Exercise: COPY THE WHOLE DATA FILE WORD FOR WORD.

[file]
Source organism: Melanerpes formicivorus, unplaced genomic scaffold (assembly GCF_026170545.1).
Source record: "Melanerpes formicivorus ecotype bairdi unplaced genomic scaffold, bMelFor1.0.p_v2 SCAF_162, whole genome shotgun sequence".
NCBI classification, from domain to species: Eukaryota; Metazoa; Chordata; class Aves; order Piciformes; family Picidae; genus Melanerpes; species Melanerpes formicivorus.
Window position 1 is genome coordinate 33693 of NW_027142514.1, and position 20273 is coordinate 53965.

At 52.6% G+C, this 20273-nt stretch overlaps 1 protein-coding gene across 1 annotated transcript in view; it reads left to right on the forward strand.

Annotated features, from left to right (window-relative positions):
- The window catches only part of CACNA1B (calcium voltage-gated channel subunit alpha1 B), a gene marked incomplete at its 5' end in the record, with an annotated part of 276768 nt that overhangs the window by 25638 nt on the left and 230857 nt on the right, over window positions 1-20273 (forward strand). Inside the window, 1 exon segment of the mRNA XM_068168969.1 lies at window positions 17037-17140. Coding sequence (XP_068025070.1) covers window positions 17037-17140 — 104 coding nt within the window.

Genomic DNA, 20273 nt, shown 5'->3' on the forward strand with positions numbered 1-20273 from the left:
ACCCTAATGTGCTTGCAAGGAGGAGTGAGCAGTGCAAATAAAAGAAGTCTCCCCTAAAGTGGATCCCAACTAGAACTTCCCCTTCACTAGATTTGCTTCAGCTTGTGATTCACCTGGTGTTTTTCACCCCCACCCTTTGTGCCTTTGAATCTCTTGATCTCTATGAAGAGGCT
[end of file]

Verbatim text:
Source organism: Melanerpes formicivorus, unplaced genomic scaffold (assembly GCF_026170545.1).
Source record: "Melanerpes formicivorus ecotype bairdi unplaced genomic scaffold, bMelFor1.0.p_v2 SCAF_162, whole genome shotgun sequence".
NCBI classification, from domain to species: Eukaryota; Metazoa; Chordata; class Aves; order Piciformes; family Picidae; genus Melanerpes; species Melanerpes formicivorus.
Window position 1 is genome coordinate 33693 of NW_027142514.1, and position 20273 is coordinate 53965.

At 52.6% G+C, this 20273-nt stretch overlaps 1 protein-coding gene across 1 annotated transcript in view; it reads left to right on the forward strand.

Annotated features, from left to right (window-relative positions):
- The window catches only part of CACNA1B (calcium voltage-gated channel subunit alpha1 B), a gene marked incomplete at its 5' end in the record, with an annotated part of 276768 nt that overhangs the window by 25638 nt on the left and 230857 nt on the right, over window positions 1-20273 (forward strand). Inside the window, 1 exon segment of the mRNA XM_068168969.1 lies at window positions 17037-17140. Coding sequence (XP_068025070.1) covers window positions 17037-17140 — 104 coding nt within the window.

Genomic DNA, 20273 nt, shown 5'->3' on the forward strand with positions numbered 1-20273 from the left:
ACCCTAATGTGCTTGCAAGGAGGAGTGAGCAGTGCAAATAAAAGAAGTCTCCCCTAAAGTGGATCCCAACTAGAACTTCCCCTTCACTAGATTTGCTTCAGCTTGTGATTCACCTGGTGTTTTTCACCCCCACCCTTTGTGCCTTTGAATCTCTTGATCTCTATGAAGAGGCT